The Tiger’s Wife by Téa Obreht
Random House • $25 • March 8, 2011
We’ve been talking about Téa Obreht’s The Tiger’s Wife for months—since June, in fact, when Obreht was announced as the youngest person on The New Yorker‘s “20 under 40″ list. Since then, you’ve been able to read an interview with Obreht in our March issue, and go behind that interview in a guest post from BookPage contributor Alden Mudge. You’ve even learned that part of The Tiger’s Wife was composed in Starbucks. (Oh yeah, and learned that certain BookPage staffers feel a fair bit of Obreht envy.)
So. What more could I possibly write about The Tiger’s Wife, which is on sale this week? Much of this novel is about secrets, but here’s a pleasant truth that I’m happy to share with readers of The Book Case. When I started reading this novel, I expected a slow beginning, or to feel some sort of disappointment. So much hype! How could a book stack up? (For the record, I felt this way about Room. And quickly changed my mind.) But the truth I want to share is that I was very quickly drawn into The Tiger’s Wife, because Obreht immediately plants the seed of a mystery:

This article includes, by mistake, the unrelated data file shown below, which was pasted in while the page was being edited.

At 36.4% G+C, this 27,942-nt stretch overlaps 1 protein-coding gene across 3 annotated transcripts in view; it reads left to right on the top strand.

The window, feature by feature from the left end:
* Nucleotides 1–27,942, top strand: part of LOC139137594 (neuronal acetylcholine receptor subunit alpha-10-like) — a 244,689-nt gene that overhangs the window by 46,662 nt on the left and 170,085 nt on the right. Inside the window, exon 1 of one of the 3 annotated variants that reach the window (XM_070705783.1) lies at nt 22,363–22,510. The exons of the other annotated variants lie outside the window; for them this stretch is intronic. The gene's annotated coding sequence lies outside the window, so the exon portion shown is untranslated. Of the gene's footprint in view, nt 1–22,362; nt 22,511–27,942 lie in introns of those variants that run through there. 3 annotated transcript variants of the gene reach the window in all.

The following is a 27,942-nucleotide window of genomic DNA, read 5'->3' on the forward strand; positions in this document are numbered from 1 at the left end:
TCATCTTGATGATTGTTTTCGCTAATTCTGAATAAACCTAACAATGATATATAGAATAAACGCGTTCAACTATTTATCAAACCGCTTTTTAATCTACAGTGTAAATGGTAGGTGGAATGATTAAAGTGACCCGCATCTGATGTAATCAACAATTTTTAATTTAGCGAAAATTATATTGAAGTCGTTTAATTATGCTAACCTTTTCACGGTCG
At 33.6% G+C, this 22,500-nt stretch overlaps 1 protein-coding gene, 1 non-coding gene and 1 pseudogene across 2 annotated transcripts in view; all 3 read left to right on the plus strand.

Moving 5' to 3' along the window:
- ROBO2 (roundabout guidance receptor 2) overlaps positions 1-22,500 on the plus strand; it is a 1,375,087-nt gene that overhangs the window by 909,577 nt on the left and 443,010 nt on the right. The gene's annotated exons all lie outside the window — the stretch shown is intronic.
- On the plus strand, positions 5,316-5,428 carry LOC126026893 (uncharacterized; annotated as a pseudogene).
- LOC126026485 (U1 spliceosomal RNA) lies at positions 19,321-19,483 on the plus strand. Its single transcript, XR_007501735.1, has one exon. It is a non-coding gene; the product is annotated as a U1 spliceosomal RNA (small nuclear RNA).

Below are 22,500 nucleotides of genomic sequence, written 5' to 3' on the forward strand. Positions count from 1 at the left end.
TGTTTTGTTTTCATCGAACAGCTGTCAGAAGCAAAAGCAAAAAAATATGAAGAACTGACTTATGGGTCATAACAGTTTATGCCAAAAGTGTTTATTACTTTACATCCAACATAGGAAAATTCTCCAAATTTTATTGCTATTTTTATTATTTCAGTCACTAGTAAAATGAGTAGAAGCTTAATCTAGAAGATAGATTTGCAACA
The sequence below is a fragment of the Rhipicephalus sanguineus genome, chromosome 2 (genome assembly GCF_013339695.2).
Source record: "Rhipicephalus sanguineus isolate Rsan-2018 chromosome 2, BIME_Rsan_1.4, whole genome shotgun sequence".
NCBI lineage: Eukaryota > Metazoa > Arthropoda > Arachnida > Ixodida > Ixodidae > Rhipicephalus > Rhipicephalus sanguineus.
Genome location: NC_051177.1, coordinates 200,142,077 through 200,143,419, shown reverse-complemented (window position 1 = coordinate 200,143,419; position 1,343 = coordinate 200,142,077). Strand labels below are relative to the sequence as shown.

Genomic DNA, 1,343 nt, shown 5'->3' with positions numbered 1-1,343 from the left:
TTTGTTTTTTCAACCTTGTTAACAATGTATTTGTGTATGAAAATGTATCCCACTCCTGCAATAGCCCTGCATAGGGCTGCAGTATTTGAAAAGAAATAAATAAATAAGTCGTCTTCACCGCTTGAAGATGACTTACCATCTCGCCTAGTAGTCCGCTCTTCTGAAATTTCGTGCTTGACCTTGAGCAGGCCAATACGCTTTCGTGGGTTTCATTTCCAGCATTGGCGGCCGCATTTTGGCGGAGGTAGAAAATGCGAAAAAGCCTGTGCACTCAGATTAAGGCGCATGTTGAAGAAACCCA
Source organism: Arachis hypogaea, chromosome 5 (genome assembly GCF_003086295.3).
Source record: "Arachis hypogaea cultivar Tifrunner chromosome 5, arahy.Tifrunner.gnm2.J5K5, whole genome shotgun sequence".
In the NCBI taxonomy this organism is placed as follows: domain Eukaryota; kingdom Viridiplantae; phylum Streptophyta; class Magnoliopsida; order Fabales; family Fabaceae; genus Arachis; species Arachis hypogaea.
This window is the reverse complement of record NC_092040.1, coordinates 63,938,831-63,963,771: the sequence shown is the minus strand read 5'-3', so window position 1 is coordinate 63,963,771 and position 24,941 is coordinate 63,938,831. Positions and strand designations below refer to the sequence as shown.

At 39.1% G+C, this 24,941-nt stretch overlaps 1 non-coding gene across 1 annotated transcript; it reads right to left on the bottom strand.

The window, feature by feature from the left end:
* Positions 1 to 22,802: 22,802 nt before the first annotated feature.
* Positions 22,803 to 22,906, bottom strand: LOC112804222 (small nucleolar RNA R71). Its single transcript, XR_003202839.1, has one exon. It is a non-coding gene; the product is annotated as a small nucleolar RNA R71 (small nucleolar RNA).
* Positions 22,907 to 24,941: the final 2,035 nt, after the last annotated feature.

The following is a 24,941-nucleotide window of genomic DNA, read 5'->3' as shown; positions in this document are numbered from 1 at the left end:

Why did a grandfather travel to a strange place while he was very sick—without telling his wife or beloved granddaughter—then die? (And as a doctor, he surely knew he might not survive the journey.)
Soon after you’re hooked by this scenario, you’ll find an intriguing magic-laced paragraph:
Everything necessary to understand my grandfather lies between two stories: the story of the tiger’s wife, and the story of the deathless man. These stories run like secret rivers through all the other stories of his life—of my grandfather’s days in the army; his great love for my grandmother; the years he spent as a surgeon and a tyrant of the University. One, which I learned after his death, is the story of how my grandfather became a man; the other, which he told to me, is of how he became a child again.
Want to learn more? You’ll have to read The Tiger’s Wife.
What are you reading today?